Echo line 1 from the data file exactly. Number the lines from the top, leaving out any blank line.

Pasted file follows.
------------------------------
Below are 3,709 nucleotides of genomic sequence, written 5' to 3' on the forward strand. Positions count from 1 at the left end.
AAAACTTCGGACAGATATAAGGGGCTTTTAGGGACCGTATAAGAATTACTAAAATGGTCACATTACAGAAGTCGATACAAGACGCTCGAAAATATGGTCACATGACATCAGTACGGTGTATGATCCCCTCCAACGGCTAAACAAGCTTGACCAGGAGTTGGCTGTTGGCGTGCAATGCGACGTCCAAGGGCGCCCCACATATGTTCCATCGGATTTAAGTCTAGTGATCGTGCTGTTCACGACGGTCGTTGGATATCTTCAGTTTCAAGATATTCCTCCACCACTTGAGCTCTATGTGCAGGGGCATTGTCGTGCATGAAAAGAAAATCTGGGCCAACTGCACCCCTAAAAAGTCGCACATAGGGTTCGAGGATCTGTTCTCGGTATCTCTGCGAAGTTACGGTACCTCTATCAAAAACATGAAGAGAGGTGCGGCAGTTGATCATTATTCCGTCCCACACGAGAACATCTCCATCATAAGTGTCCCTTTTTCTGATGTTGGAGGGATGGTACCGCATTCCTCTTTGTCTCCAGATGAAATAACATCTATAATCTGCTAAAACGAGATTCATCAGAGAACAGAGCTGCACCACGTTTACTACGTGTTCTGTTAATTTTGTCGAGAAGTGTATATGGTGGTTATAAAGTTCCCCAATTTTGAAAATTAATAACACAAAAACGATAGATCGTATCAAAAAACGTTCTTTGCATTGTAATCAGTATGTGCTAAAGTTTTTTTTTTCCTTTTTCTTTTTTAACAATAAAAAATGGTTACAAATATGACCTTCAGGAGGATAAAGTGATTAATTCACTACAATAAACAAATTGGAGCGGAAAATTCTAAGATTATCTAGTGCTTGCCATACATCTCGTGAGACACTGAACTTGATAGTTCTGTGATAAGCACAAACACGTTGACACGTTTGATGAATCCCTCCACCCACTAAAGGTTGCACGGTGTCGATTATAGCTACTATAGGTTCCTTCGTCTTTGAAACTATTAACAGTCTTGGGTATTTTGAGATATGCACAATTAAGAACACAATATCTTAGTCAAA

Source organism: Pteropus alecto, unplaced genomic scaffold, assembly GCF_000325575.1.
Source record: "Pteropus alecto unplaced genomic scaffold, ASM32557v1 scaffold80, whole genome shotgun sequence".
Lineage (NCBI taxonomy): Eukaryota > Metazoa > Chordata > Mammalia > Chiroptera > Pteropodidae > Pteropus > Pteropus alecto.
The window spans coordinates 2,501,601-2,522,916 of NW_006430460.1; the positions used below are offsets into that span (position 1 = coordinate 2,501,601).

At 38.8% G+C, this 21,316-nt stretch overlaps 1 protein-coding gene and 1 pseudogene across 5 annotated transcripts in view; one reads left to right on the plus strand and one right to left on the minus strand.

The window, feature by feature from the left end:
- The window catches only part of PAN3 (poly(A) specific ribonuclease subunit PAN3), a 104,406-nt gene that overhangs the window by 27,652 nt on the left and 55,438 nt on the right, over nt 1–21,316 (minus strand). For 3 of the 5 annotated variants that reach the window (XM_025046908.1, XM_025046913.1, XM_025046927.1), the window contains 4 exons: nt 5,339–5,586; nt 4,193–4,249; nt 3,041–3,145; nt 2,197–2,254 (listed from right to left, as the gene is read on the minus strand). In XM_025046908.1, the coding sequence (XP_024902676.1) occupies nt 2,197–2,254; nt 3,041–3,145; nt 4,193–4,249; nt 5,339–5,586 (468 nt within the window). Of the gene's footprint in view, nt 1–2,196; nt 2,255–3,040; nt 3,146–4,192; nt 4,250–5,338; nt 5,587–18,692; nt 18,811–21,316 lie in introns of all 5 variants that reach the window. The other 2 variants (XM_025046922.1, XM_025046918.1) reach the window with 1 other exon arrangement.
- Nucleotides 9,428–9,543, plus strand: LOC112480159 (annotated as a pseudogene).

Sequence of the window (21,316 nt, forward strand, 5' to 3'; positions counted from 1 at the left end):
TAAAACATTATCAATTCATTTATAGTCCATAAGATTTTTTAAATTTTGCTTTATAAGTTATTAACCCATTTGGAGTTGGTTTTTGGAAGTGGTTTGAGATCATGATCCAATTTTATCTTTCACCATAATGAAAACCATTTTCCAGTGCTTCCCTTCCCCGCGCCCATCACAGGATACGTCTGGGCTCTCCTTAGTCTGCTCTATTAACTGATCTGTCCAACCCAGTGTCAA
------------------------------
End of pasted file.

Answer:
Below are 3,709 nucleotides of genomic sequence, written 5' to 3' on the forward strand. Positions count from 1 at the left end.